512 Second Ave.
873 Second Ave.
1705 Second Ave.
235 E. 81st St.
315 E. 112th St.
3E. 115th St.
Vanderbilt Clinic.

Opened May 31st .... 165 Ludlow St.
200 E. 97th St.
Opened July 8th .... 331 Stanton St., to relieve 73 Cannon St.

Opened July 10th 223 E. 75th St., to relieve 1391 Avenue A.

Opened July 12th .... 78 Ninth Ave., a new station where the summer deaths were high.
Opened July 14th 1457 Madison Ave., to relieve 200 E. 97th St.

The dates given above are those on which milk was first distributed. The
nurse and matron had been at work in the district for several days.

Not only was the scope of work increased by adding four new stations, but
every station whose enrolment passed the 100 mark was provided with an extra
nurse. This was essential if the purpose of the station — instruction — was to
be carried out.

In August, therefore, 31 stations were in operation. Doctors were on duty,
holding clinics, and often visiting the sick babies in their homes; nurses were
daily at the stations and visiting in the homes, watching, advising, encouraging,
scolding, teaching, as the case demanded. As the nurse went about from house
to house, from family to family, she found many expectant mothers. Part of
the campaign was to get in touch with these women and to try to advise and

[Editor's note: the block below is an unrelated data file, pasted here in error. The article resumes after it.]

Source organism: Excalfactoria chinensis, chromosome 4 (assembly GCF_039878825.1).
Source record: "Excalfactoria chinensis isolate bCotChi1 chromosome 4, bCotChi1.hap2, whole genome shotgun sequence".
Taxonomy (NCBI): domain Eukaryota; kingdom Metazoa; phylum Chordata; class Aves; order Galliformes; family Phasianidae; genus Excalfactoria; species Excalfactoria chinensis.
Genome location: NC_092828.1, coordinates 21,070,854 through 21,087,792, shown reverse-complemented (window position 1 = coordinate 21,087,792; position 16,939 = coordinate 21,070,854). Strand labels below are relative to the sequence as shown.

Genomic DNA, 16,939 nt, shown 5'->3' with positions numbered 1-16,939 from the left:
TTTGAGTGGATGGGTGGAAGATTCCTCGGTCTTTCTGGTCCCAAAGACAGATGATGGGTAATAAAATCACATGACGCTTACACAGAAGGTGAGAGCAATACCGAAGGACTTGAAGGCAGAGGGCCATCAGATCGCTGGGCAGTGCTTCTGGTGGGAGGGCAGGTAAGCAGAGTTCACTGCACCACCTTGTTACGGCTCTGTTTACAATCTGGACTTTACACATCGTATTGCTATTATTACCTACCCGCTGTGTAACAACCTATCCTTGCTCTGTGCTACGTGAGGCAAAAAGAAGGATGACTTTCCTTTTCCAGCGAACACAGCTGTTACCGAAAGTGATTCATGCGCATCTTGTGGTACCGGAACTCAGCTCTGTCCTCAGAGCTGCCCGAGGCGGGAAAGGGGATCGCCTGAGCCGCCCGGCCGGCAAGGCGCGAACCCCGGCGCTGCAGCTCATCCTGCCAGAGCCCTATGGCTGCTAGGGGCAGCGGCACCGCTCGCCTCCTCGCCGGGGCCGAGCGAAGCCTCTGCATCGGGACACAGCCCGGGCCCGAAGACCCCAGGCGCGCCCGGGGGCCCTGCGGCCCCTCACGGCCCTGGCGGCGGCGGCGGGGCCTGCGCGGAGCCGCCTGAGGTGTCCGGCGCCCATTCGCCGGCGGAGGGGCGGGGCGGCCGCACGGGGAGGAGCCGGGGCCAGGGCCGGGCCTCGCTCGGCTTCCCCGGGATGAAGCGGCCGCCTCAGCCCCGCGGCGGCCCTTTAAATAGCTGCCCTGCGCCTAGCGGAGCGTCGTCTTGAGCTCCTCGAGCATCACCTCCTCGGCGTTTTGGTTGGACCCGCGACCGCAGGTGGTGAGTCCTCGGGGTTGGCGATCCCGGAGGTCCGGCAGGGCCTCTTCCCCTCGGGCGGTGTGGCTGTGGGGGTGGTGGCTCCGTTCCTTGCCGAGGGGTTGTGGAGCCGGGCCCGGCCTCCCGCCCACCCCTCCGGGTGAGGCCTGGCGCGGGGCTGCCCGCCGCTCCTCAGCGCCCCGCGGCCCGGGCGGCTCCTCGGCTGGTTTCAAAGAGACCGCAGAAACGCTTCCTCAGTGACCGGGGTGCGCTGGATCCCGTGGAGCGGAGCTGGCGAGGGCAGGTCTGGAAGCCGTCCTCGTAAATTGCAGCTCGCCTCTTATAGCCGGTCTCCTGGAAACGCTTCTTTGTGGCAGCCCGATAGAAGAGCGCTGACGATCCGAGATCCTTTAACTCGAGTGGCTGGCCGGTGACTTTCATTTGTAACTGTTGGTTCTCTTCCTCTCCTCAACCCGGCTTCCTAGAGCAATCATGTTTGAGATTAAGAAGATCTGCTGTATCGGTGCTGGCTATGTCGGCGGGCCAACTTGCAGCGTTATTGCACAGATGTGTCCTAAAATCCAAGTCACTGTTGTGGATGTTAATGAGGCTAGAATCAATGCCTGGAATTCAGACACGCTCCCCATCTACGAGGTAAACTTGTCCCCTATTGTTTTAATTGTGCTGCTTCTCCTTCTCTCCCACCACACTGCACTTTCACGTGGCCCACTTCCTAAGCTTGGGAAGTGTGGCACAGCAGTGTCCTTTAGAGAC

teach them so that they might pass successfully through their pregnancy and be
in physical condition to nurse their babies. It was soon found that this was a
large undertaking, and in August a special nurse was delegated to take charge
of this work. Her salary was kindly provided by Dr. Hastings H. Hart, of the
Russell Sage Foundation. During the summer, 964 expectant mothers were
under observation.

The cooperation existing between the Milk Committee and the various
charitable organizations, especially those already mentioned, was of the closest
kind. Whenever tired-out mothers were found whose babies were doing well
enough to be sent away, through the cordial relations existing an outing was
easily arranged.

The Association for Improving the Condition of the Poor offered to receive any
baby needing hospital treatment at Junior Sea Breeze Hospital. This offer was